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Corona haunts Health workers

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Tarisai Machakaire

SENIOR STAFF WRITER

machakairet@dailynews.co.zw

HEALTH workers have raised fresh concerns about the coronavirus pandemic in the country, following more of their colleagues contracting the lethal disease in recent weeks.

Speaking to the Daily News yesterday, they also said inadequate personal protective equipment (PPE) at many public hospitals had the potential of making health workers significant spreaders of Covid-19 in the country.

This comes as the Health Services Board (HSB) has revealed that 11 health workers — including doctors and nurses — have succumbed to coronavirus so far, with 3 380 others having contracted the disease since it was first reported in the country in March last year.

Yesterday, the president of the Zimbabwe Nurses Association (Zina), Enock Dongo, said nurses made up the bulk of health workers who had contracted Covid-19 and died from the disease due to inadequate PPE at public health institutions.

“If the rate of health personnel infections continues to go up, you are going to witness the closure of more health institutions.

“The rise in positive cases among health workers, and particularly nurses, has been because they are continuously being exposed to the disease.

“Health workers are now also spreading the disease. Look at a small hospital like Chinhoyi where 66 nurses were reported positive. Also look at Lupane and Jotsholo health care centres which were closed after 11 workers tested positive.

“You can imagine the scores of people that they had interacted with. Clearly if we continue like this we can forget about containing Covid-19,” Dongo told the Daily News.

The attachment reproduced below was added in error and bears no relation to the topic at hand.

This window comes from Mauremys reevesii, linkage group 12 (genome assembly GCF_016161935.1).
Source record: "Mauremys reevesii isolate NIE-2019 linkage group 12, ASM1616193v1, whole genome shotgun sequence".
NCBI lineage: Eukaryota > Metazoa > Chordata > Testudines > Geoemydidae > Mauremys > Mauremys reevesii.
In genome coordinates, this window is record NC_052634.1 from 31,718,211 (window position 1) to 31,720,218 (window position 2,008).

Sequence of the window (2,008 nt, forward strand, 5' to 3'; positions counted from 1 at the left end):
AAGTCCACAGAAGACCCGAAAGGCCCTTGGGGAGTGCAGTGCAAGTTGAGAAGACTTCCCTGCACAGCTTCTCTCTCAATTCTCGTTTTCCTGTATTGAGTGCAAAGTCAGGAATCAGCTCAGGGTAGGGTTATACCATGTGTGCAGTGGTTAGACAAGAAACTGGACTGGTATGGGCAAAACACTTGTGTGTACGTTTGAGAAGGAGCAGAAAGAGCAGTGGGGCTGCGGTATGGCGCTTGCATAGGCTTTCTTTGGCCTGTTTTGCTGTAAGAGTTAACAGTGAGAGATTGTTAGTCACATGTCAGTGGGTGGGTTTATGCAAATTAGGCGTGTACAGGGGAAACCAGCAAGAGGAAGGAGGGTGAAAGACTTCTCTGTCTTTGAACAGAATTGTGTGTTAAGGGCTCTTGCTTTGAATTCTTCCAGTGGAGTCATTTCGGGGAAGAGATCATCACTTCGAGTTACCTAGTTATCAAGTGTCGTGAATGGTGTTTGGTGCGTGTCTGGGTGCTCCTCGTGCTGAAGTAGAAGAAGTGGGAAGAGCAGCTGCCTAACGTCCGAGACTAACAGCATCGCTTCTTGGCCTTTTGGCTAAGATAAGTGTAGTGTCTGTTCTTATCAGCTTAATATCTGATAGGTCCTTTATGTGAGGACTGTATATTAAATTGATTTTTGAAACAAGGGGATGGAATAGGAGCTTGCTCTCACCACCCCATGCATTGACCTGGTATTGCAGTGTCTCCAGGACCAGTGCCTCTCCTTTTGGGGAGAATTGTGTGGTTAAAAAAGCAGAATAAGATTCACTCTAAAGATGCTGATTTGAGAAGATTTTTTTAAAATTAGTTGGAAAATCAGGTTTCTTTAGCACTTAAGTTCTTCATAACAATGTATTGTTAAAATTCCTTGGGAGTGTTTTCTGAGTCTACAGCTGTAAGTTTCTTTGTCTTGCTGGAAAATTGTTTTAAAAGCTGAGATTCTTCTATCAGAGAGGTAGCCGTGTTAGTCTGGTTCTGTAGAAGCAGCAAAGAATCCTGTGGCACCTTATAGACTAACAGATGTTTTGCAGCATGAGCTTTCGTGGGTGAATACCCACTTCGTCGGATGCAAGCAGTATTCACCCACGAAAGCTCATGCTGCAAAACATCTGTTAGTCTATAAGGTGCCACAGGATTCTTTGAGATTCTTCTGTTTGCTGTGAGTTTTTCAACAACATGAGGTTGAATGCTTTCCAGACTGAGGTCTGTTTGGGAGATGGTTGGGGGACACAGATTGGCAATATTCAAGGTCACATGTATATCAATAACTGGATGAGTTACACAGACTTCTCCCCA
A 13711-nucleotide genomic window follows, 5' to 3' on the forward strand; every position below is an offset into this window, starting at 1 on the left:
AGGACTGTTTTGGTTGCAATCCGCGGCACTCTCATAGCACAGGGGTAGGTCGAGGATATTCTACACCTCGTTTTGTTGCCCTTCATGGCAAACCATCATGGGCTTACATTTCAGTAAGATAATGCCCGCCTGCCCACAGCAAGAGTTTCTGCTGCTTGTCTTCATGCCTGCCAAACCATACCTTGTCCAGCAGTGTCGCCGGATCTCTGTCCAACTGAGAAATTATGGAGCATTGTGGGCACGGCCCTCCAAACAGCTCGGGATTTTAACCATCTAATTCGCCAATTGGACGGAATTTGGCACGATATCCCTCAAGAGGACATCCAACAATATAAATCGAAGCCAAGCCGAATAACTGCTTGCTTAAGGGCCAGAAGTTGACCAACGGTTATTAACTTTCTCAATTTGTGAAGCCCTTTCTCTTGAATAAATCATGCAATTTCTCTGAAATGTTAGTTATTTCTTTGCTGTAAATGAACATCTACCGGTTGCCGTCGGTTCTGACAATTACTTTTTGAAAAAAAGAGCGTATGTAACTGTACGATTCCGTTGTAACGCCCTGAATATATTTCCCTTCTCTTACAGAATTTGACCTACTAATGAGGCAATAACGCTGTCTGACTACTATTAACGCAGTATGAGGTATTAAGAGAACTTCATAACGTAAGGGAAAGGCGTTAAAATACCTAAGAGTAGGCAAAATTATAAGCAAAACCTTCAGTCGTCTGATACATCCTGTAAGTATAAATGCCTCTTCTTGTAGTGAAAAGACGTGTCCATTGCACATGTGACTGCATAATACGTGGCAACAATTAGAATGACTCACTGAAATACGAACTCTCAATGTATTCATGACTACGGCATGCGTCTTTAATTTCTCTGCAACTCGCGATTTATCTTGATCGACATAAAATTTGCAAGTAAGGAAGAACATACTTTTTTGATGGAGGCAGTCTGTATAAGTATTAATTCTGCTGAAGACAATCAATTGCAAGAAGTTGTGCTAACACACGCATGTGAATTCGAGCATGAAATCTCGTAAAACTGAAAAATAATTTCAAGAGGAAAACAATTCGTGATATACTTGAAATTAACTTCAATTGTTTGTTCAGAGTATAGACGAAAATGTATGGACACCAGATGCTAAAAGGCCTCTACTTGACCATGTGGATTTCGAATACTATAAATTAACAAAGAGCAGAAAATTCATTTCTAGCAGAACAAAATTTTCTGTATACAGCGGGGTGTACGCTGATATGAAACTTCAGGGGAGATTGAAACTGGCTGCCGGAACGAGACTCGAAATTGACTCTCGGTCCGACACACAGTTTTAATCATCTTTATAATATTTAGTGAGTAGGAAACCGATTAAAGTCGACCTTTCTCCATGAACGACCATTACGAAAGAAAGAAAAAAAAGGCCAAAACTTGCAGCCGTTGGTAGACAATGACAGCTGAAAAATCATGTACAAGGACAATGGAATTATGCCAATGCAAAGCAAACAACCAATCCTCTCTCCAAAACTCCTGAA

This comes after Chinhoyi Provincial Hospital — which services Zvimba, Makonde, Hurungwe and Kariba districts — recorded 66 positive cases of health workers.

The hospital superintendent, Collet Mawire, attributed this to lack of PPE for frontline staff at the institution.

The secretary-general of the Senior Hospital Doctors Association (SHDA), Aaron Musara, said doctors were facing the same predicament as nurses.

He said doctors operating in green zones, which catered for hospital admissions for other ailments, were only being given goggles and masks, yet in some incidences their patients would later test positive for Covid-19.

“What is most worrying is the increase in the number of deaths of health workers. So far, eight doctors have died and five of them passed on in the last two weeks. There is no PPE and we are exposed.

“I am working in the green zone and recently had an accident patient who was brought for my attention, but later tested positive for Covid-19.

“It is important for responsible authorities to ensure that PPE is adequate, whether a health worker is in the red zone (where confirmed Covid-19 cases are admitted) or green zone,” Musara told the Daily News.

However, the government insisted yesterday that public health institutions were equipped to handle Covid-19 patients.

Health and Child Care public relations manager, Donald Mujiri, said the provision of PPE was a continuous effort — adding that the government, with support from donors, constantly reviewed the situation at health institutions.

“Is there a country which can say they have all equipment needed for everything, especially considering the new Covid-19 needs?

“All our public institutions continue to receive support from the central government and donors for any equipment that might be inadequate,” he said

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